Sometimes, having really difficult conversations is part of our job. And, even worse, sometimes those talks are with our boss. So, if you have some bad news you need to deliver to your employer, first take a deep breath, and then consider these tips. They might come in handy.
Discussing money might be the only real conversational taboo left in America. We've recognized, over time, that sharing our ideas and even our fears with trusted friends and family only builds our understanding and makes our lives better. These days, it's okay to talk about the troubles we're having with our children or even our marriages. We can talk about race, religion, identity, etc., outside of work. But, do we talk with each other about our salaries? Oh goodness, absolutely not. That's way too personal, and it's a conversation fraught with danger. But, what if this is a mistake? There may be some real upsides to loosening up our conversations about money.
Just because you are doing exceptionally in your current job doesn't mean you are ready to take on a managerial position. It also does not mean that your career path is only in the individual contributor career track. You won't really know if you are a good people manager, unless you really start managing a team, but if you have the following traits, that's a great start.
The longer you're out of work, the less likely you are to get a job. This kind of employment catch-22 leads otherwise honest people to consider some less-than-ethical tactics ... some of them pretty creative. In this week's blog roundup, we look at why lying on your resume is still a really bad idea; plus, how to delegate, and a few tips on getting clearer instructions from your boss.
Little by little, cultural taboos in the U.S. are being eradicated. With each passing generation, we grow increasingly comfortable with discussions that would have stunned those who came before us. However, there is one remaining taboo in our society that is going just as strong as ever: money. We don't talk about money, not with our friends, often not even with our families. And, sharing our salaries with our co-workers? Well, that feels completely out of the question. But, there might be something to gain from talking about pay with our colleagues and getting a little honest with each other.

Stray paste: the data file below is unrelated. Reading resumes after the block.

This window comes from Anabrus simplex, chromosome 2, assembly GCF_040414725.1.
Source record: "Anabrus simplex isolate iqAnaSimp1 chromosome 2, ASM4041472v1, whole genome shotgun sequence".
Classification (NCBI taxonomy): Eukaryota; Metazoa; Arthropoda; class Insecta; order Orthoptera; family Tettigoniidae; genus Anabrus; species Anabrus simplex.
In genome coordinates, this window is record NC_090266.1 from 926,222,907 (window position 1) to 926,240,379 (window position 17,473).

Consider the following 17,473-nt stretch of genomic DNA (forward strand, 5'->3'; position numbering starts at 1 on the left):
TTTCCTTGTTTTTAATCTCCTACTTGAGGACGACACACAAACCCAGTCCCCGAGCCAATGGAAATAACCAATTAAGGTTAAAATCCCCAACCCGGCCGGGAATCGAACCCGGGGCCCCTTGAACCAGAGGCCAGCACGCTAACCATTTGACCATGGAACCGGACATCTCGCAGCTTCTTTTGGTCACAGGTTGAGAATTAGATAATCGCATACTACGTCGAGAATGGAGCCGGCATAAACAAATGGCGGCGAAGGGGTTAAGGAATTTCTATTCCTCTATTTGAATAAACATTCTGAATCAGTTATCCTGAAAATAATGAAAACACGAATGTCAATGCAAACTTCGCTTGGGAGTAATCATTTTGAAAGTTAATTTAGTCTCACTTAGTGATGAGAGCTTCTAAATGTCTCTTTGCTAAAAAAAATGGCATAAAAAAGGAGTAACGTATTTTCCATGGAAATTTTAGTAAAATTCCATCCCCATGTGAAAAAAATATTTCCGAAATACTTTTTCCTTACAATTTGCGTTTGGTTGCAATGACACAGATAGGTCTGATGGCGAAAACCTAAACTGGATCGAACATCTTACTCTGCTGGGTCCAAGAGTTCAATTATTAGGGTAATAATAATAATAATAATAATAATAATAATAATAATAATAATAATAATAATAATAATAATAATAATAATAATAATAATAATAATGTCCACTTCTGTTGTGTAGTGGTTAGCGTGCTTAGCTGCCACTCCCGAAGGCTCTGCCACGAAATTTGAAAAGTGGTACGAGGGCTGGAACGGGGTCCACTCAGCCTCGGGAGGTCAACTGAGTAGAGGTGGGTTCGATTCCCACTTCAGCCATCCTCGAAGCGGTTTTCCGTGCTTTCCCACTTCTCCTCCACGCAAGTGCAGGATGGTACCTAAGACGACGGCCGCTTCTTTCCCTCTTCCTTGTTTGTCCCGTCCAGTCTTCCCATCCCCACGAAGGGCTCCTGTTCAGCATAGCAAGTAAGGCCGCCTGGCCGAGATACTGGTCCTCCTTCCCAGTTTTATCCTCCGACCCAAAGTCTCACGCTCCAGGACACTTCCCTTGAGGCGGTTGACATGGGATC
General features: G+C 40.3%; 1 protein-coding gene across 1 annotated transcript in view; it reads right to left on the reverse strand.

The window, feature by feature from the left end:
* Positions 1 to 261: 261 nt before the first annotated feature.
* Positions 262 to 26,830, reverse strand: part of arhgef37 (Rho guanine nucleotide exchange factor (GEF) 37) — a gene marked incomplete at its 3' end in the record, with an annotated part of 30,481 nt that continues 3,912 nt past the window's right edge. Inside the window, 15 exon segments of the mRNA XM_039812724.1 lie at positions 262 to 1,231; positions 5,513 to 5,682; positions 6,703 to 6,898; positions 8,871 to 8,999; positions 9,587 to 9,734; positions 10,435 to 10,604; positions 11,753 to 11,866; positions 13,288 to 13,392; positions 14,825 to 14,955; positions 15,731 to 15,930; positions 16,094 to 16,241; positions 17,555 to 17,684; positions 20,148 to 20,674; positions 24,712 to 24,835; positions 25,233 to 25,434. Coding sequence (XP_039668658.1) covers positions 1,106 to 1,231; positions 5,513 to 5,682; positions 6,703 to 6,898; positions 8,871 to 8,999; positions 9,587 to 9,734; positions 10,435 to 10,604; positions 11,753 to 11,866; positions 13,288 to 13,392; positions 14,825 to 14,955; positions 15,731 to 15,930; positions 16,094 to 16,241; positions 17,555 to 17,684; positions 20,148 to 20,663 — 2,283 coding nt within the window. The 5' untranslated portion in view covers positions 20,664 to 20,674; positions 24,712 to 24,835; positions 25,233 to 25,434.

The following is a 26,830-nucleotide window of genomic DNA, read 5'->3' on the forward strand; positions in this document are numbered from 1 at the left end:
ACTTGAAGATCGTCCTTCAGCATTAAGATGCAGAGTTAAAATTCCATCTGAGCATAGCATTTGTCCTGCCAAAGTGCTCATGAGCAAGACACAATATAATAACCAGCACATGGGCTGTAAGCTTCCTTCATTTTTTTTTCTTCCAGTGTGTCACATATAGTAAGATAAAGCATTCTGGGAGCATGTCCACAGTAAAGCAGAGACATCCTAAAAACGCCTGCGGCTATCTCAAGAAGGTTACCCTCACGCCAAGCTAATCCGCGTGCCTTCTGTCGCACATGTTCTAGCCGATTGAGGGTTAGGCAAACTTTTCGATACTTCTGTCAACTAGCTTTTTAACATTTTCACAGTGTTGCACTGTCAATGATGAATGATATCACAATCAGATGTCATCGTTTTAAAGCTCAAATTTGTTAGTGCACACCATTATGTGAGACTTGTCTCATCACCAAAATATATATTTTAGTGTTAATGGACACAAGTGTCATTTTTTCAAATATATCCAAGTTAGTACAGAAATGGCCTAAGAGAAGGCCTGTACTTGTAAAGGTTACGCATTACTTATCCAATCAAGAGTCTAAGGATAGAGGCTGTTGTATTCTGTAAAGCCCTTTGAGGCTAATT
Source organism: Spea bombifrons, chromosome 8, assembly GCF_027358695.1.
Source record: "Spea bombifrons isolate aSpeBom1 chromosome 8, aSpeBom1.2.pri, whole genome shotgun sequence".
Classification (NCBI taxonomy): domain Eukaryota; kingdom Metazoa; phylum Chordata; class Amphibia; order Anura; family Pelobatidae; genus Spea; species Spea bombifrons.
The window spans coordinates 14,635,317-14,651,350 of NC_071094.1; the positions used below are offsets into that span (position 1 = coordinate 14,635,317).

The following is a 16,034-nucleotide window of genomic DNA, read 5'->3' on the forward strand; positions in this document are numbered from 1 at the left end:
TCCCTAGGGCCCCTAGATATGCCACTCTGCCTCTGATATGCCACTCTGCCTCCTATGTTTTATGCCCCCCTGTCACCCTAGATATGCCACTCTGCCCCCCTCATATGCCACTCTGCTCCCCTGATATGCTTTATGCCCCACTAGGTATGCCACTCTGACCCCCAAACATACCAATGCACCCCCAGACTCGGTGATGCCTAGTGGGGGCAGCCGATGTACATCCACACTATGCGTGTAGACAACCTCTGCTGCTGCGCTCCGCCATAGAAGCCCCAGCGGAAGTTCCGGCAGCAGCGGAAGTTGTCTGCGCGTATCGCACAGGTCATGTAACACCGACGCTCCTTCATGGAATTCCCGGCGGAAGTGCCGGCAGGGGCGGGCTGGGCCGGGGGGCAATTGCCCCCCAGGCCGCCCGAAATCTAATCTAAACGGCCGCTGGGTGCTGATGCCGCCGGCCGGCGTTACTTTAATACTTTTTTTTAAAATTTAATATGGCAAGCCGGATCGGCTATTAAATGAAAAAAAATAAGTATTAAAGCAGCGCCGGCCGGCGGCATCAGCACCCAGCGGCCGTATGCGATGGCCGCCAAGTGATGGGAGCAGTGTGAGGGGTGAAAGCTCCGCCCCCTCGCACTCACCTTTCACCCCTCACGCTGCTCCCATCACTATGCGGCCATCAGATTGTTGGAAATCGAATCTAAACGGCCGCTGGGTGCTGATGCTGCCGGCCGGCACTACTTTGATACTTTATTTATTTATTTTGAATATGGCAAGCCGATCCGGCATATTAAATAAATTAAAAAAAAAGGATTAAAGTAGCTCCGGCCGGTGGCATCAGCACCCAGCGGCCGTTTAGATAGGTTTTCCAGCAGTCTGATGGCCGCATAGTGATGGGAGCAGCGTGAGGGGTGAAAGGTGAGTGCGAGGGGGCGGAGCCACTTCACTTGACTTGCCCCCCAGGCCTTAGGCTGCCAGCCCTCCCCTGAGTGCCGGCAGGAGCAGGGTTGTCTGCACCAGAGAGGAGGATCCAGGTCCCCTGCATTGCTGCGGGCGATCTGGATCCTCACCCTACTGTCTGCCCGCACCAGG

Everyone, at some point during his or her career, will experience the slightly guilty feeling of looking for work while still employed elsewhere. It's always preferable to search for a job while employed in order to maintain some level of financial and professional security — not to mention, it looks better to recruiters. Still, it's a difficult balancing act, especially when it gets to the interview stage.
There's no doubt that the world is changing pretty quickly these days. The way we work, live, and even talk to each other is quite different than it was even 10 years ago. Keeping up with the ever-shifting technology and culture that surrounds us is tricky enough, but communicating ideas effectively can be even more important. Here's why "soft skills" are sometimes the most crucial ones to develop.
Research shows that 65 percent of managers are "checked-out" at work, which means that there's a 65 percent chance that your boss is not so great. If you're unsure as to whether your direct manager is part of the misery-inducing majority, then here are a few surefire ways to tell. You're welcome and good luck.
Prefer to work alone? The modern workplace is probably pretty hard on you. Most companies emphasize teamwork these days, as requiring employees to work together is believed to encourage collaboration and increase efficiency and creativity. The good news is that you don't have to a natural team player to see some benefits from (occasional) teamwork.
What makes a person successful? A variety of factors help, including a good academic record, solid work experience, and networking connections who are willing to help open doors. But when it comes to really making your mark in your chosen field, you'll need more than that. Emotional intelligence can make all the difference.